On October 3, the Maine Statistical Analysis Center of the USM Muskie School of Public Service released the 2011 Maine Crime Victimization Survey Report, conducted to raise awareness among Maine policymakers, practitioners, advocacy organizations, and the public of crime victimization trends in Maine. The report includes data on identify theft, stalking and property crime, public perception of safety and law enforcement, and crime victimization trends. Unlike standard reported data at a state or local level, the MCVS report includes comprehensive victimization totals that reflect unreported crimes and characteristics of victims and offenders.
As a follow-up to the 2007 Maine Crime Victimization Survey, the report allows for comparisons to be made between perceptions of safety and crime victimization trends exhibited in 2007 and 2011.
Key findings include:
Most Mainers feel safe in their communities: Nearly 94 percent of those surveyed report feeling safe in the community where they live, and 87.9 percent say they are never or almost never fearful of being the victim of a violent crime.
Respondents report highest victimization rates for identity theft, property crimes, and stalking.
Identity theft has grown significantly in the past five years: Overall, 15 percent of those surveyed say they have been victimized by identity theft in the previous 12 months, which is significantly higher than the 2006 rate of 10.4 percent. The most common form of identity theft is someone using or attempting to use credit cards without the respondent’s knowledge, the rate of which has nearly doubled from 2006.
Reporting crime to the police declined significantly: Overall, 40.4 percent of those surveyed who were victimized by a crime say they reported the incident to local law enforcement agencies, a rate significantly lower than the 52.7 percent rate in 2006. Stalking crimes and identity theft reporting rates also fell significantly between 2011 and 2006, even though the incidence rate increased.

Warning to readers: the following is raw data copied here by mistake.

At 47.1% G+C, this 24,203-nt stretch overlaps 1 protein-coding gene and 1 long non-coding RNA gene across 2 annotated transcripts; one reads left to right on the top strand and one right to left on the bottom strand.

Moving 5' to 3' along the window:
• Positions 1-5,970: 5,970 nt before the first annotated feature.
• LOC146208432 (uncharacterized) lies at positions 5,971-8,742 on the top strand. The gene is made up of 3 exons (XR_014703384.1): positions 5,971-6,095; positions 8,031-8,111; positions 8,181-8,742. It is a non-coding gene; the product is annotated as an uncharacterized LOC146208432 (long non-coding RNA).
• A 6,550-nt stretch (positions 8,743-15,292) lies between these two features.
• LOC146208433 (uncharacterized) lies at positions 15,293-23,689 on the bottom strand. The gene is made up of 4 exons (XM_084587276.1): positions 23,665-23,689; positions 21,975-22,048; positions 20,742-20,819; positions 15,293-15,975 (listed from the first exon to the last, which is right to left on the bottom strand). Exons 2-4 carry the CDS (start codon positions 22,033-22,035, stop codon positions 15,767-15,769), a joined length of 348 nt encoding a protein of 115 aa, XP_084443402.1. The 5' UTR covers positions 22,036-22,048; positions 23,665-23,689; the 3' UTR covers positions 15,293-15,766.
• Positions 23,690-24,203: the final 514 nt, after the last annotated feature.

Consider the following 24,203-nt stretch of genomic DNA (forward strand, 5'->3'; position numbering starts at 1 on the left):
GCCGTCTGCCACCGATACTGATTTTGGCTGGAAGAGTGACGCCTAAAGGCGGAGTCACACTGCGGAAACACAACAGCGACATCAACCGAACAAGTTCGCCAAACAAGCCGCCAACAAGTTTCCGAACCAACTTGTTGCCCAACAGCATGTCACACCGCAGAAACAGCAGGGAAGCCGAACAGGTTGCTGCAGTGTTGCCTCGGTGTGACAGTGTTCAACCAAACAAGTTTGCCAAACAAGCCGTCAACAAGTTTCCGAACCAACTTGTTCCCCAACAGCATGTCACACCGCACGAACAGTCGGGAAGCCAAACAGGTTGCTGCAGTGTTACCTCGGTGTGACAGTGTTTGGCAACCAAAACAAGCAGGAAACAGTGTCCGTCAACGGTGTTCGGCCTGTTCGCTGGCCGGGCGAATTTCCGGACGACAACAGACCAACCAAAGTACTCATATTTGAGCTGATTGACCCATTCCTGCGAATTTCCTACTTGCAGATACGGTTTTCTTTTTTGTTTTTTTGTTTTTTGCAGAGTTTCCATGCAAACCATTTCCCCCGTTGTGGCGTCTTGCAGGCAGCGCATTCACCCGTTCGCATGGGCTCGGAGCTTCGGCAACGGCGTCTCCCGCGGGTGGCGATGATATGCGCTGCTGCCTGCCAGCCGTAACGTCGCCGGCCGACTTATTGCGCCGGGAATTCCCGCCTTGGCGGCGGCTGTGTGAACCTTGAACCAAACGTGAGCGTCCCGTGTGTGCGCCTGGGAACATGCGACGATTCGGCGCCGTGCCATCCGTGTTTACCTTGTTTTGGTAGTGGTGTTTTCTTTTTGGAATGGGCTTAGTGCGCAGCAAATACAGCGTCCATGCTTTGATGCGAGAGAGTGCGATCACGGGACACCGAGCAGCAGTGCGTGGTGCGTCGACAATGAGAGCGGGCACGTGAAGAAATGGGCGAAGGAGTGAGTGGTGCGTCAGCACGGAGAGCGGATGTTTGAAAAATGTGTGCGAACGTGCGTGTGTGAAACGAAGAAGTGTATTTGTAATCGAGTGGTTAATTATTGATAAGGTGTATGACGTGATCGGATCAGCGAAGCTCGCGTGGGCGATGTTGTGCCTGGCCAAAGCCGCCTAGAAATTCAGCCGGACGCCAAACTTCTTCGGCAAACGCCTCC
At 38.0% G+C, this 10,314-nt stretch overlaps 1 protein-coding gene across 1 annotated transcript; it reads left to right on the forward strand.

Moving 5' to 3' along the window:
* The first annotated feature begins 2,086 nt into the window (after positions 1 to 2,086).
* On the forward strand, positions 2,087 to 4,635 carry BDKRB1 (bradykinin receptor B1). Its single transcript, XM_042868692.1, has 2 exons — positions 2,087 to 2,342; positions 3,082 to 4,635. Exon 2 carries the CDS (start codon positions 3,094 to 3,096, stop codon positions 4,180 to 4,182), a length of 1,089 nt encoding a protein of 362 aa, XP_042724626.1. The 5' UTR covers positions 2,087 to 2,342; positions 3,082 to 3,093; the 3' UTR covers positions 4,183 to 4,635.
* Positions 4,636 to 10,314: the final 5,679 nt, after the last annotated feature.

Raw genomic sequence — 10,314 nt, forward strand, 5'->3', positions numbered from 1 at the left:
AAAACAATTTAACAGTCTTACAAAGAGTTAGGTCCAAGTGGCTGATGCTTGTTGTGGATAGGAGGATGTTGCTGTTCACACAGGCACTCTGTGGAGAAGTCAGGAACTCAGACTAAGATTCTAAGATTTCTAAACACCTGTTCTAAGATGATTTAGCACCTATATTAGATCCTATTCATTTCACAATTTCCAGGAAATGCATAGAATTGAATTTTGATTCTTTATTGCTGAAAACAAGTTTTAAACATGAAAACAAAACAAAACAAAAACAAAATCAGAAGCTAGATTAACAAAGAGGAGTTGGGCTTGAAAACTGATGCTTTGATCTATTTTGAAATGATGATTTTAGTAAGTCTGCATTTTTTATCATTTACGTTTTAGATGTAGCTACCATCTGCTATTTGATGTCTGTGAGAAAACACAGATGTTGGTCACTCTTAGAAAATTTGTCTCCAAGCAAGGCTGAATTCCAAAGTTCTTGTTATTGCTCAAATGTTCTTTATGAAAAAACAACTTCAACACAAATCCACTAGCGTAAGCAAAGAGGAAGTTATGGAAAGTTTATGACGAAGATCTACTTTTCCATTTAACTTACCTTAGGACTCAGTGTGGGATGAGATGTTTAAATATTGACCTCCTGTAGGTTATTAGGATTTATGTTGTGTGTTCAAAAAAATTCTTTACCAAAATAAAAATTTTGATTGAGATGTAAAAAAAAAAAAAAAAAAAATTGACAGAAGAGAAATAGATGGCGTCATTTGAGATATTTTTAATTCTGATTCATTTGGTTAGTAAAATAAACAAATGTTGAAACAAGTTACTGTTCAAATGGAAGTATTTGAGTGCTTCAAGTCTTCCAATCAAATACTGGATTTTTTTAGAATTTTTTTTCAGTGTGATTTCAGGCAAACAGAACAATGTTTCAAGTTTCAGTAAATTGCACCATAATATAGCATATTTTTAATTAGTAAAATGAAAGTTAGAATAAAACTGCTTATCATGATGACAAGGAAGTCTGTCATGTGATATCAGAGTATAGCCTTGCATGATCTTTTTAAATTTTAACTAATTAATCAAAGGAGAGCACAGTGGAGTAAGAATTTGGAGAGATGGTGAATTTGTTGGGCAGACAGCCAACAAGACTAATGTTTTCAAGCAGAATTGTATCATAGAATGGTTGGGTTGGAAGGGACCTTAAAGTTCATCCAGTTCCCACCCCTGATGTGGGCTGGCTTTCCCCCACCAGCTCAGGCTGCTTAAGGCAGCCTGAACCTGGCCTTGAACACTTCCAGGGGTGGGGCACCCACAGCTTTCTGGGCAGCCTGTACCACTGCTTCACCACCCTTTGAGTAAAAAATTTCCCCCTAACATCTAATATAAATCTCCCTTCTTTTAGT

Mainers feel local law enforcement performs well: A majority of survey respondents (72.5 percent) view law enforcement performance in their communities as good or very good.
Stalking victims are more likely to be the victims of other crimes: Those who report one or more stalking behaviors directed at them are nearly three times more likely to be a victim of a violent crime and twice as likely to be the victim of a property crime than the overall average.
Mainers perceive substance abuse and family issues as the greatest contributors to crime: Those surveyed rate illegal drugs and the lack of parental discipline as most responsible for crime.
For further information regarding report findings, please contact Mark Rubin, USM Muskie School of Public Service, 207-780-5843 or firstname.lastname@example.org .